BOSTON, Massachusetts, April 20- Boston Marathon officials declared they will ask the IAAF to have Geoffrey Mutai's fastest-ever marathon effort run Monday sanctioned as a world record.
The move comes even though IAAF rules prevent any Boston Marathon effort being declared a world record because the course is technically downhill and offers the chance of tailwinds providing a boost to runners.
Mutai’s epic run of 2:03:02 would, if sanctioned, shatter the world record of 2:03:59 by Haile Gebrselassie of Ethiopia in 2008 at Berlin.
Officials of the 115-year-old race claim their course is not faster or easier than any other marathon layout, containing such famed climbs as "Heartbreak Hill", just because of the overall drop from start to finish.
But for record runs, the IAAF has regulations against downhill courses and point-to-point layouts such as the famed Boston run, instead sanctioning looped courses where any wind advantage would be negated.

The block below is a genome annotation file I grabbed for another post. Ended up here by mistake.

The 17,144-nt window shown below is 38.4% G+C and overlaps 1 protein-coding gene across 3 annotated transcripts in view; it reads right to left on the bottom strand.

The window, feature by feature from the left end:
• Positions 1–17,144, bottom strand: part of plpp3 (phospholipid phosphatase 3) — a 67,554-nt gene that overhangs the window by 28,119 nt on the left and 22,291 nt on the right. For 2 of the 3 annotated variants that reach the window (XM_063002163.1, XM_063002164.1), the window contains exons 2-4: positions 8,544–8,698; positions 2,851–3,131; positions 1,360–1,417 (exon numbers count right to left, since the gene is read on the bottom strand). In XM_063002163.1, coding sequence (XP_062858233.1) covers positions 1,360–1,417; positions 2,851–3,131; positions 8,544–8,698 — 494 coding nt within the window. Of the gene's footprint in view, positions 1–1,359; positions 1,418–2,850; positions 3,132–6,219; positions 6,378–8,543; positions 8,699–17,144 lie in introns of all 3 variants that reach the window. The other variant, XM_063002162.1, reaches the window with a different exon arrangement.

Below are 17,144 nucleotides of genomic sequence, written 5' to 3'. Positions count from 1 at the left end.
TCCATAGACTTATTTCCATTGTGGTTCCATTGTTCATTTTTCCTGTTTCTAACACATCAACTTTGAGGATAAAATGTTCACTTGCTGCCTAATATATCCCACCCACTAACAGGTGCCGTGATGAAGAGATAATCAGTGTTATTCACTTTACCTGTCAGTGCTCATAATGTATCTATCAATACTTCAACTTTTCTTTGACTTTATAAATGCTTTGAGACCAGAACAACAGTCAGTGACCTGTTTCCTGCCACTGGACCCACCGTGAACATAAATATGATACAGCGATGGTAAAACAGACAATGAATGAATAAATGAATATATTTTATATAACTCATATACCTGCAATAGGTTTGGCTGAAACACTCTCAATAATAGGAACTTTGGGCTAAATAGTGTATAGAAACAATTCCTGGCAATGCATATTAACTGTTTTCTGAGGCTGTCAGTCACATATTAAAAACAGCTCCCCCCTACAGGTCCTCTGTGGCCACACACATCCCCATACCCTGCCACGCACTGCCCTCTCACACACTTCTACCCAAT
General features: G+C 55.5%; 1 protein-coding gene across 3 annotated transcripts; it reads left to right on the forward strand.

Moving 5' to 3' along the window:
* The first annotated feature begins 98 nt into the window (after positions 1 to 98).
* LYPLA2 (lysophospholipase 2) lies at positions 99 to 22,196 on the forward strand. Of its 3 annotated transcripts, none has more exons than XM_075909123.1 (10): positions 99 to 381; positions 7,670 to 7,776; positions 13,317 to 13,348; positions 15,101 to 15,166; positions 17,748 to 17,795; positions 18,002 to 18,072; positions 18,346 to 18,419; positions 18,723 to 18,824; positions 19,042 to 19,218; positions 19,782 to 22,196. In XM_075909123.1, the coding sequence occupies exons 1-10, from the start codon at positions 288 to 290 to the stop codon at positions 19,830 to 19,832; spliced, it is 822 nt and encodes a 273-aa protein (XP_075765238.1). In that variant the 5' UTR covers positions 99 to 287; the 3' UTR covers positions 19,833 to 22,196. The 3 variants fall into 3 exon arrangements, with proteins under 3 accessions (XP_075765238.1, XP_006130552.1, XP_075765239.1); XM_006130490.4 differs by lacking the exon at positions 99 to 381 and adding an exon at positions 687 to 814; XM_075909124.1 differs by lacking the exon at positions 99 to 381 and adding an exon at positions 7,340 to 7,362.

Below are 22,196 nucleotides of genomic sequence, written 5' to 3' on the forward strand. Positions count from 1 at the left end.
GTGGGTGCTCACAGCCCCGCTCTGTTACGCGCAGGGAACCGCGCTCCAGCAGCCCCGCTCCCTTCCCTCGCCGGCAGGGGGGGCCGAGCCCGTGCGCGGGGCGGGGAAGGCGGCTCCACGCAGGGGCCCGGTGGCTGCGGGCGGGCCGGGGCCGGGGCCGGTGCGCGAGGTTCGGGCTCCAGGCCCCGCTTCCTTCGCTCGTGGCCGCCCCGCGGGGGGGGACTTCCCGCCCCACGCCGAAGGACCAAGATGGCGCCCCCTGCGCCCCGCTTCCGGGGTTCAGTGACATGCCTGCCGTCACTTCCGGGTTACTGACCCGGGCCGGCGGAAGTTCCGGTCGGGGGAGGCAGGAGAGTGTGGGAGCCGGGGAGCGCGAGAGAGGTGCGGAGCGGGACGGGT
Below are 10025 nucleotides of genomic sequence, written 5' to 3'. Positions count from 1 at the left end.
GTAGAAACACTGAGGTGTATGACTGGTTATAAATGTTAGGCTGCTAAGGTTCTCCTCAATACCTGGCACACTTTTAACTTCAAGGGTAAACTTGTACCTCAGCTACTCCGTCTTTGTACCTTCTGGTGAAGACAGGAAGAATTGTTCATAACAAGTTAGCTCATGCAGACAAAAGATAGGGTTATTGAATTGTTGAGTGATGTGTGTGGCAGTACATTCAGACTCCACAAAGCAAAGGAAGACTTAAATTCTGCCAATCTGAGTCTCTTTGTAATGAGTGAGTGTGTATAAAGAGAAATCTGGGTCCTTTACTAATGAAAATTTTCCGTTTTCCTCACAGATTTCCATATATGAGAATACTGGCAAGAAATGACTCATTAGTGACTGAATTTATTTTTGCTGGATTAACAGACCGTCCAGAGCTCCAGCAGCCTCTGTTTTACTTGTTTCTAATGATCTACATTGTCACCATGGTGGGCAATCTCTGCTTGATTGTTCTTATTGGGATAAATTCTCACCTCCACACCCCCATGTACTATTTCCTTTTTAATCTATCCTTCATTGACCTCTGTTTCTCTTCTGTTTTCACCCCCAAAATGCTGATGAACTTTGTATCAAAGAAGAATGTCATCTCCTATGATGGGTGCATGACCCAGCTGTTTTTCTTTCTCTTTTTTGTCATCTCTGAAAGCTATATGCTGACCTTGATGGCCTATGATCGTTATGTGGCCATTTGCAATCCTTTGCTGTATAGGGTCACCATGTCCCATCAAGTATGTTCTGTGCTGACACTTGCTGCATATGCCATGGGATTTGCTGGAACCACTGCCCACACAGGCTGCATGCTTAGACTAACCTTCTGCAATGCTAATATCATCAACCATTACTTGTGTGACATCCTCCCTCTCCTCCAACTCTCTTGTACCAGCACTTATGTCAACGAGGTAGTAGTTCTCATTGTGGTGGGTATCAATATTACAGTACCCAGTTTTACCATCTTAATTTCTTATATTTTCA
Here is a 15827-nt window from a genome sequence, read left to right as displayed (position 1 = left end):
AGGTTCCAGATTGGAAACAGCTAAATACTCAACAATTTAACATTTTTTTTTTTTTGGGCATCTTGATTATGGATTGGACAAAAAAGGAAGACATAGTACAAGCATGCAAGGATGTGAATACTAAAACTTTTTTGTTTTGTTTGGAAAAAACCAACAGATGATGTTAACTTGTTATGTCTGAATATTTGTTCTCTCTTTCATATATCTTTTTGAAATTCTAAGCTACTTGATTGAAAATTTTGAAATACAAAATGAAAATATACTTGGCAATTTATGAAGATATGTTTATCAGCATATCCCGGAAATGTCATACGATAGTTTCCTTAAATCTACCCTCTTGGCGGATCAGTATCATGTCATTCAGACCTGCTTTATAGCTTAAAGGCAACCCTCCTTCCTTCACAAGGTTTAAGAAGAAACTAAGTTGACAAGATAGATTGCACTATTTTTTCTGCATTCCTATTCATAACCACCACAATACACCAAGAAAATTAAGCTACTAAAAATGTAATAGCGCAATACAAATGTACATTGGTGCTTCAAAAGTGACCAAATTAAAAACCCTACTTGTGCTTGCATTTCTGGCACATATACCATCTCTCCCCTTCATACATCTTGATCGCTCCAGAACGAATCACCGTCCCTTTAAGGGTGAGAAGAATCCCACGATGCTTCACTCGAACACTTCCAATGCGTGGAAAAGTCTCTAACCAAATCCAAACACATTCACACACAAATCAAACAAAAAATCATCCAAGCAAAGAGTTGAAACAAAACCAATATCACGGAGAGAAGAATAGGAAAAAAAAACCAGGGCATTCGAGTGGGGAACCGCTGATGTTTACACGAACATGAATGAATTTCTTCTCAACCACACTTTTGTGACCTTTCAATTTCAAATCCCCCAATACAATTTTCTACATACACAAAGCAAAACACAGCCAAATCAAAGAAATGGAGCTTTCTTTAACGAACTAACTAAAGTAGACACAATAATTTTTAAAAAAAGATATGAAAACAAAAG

The top four men’s finishers broke the old Boston course record of 2:05:52 set by Robert Kiprono Cheruiyot last year.
Meanwhile, Mutai and Caroline Kilel who won the women’s race in a career best 2:22:38 are expected to return home Wednesday evening with tens of relatives travelling from Eldoret to receive their heroes.
Mutai, who finished fifth at the World Cross Country Championships in Punta Umbria, Spain in March, won Boston after finishing runner-up to Patrick Makau at both Rotterdam and Berlin marathons last year, running his previous life time best of 2:04:55 in the former.
Kilel on the other hand, added the Boston title to the Frankfurt crown she won last year.